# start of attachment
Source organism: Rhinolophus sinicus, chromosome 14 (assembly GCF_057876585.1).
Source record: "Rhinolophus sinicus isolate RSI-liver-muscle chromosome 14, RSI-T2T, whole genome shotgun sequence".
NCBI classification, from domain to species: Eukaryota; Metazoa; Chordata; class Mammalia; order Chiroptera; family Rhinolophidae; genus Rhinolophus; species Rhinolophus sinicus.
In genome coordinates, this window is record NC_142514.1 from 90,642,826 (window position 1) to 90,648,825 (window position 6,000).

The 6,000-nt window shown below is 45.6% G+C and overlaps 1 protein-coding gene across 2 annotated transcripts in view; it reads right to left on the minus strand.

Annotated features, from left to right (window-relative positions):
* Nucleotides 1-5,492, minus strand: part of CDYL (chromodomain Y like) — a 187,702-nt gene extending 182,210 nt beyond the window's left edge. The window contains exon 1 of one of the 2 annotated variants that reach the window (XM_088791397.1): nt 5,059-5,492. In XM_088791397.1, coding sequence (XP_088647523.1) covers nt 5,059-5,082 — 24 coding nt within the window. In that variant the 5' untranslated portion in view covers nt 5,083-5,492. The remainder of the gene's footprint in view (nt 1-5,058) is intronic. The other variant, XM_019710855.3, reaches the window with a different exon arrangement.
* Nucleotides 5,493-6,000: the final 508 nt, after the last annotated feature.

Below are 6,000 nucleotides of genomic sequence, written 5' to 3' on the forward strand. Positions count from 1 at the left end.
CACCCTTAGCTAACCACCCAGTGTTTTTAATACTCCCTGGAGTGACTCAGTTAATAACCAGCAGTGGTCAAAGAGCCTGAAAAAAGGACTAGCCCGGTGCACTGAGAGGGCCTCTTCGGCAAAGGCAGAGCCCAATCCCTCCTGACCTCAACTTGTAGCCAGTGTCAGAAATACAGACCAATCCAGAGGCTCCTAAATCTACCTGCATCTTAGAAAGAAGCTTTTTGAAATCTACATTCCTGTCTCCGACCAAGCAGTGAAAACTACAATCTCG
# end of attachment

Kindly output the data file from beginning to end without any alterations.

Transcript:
Source organism: Rhinolophus sinicus, chromosome 14 (assembly GCF_057876585.1).
Source record: "Rhinolophus sinicus isolate RSI-liver-muscle chromosome 14, RSI-T2T, whole genome shotgun sequence".
NCBI classification, from domain to species: Eukaryota; Metazoa; Chordata; class Mammalia; order Chiroptera; family Rhinolophidae; genus Rhinolophus; species Rhinolophus sinicus.
In genome coordinates, this window is record NC_142514.1 from 90,642,826 (window position 1) to 90,648,825 (window position 6,000).

The 6,000-nt window shown below is 45.6% G+C and overlaps 1 protein-coding gene across 2 annotated transcripts in view; it reads right to left on the minus strand.

Annotated features, from left to right (window-relative positions):
* Nucleotides 1-5,492, minus strand: part of CDYL (chromodomain Y like) — a 187,702-nt gene extending 182,210 nt beyond the window's left edge. The window contains exon 1 of one of the 2 annotated variants that reach the window (XM_088791397.1): nt 5,059-5,492. In XM_088791397.1, coding sequence (XP_088647523.1) covers nt 5,059-5,082 — 24 coding nt within the window. In that variant the 5' untranslated portion in view covers nt 5,083-5,492. The remainder of the gene's footprint in view (nt 1-5,058) is intronic. The other variant, XM_019710855.3, reaches the window with a different exon arrangement.
* Nucleotides 5,493-6,000: the final 508 nt, after the last annotated feature.

Below are 6,000 nucleotides of genomic sequence, written 5' to 3' on the forward strand. Positions count from 1 at the left end.
CACCCTTAGCTAACCACCCAGTGTTTTTAATACTCCCTGGAGTGACTCAGTTAATAACCAGCAGTGGTCAAAGAGCCTGAAAAAAGGACTAGCCCGGTGCACTGAGAGGGCCTCTTCGGCAAAGGCAGAGCCCAATCCCTCCTGACCTCAACTTGTAGCCAGTGTCAGAAATACAGACCAATCCAGAGGCTCCTAAATCTACCTGCATCTTAGAAAGAAGCTTTTTGAAATCTACATTCCTGTCTCCGACCAAGCAGTGAAAACTACAATCTCG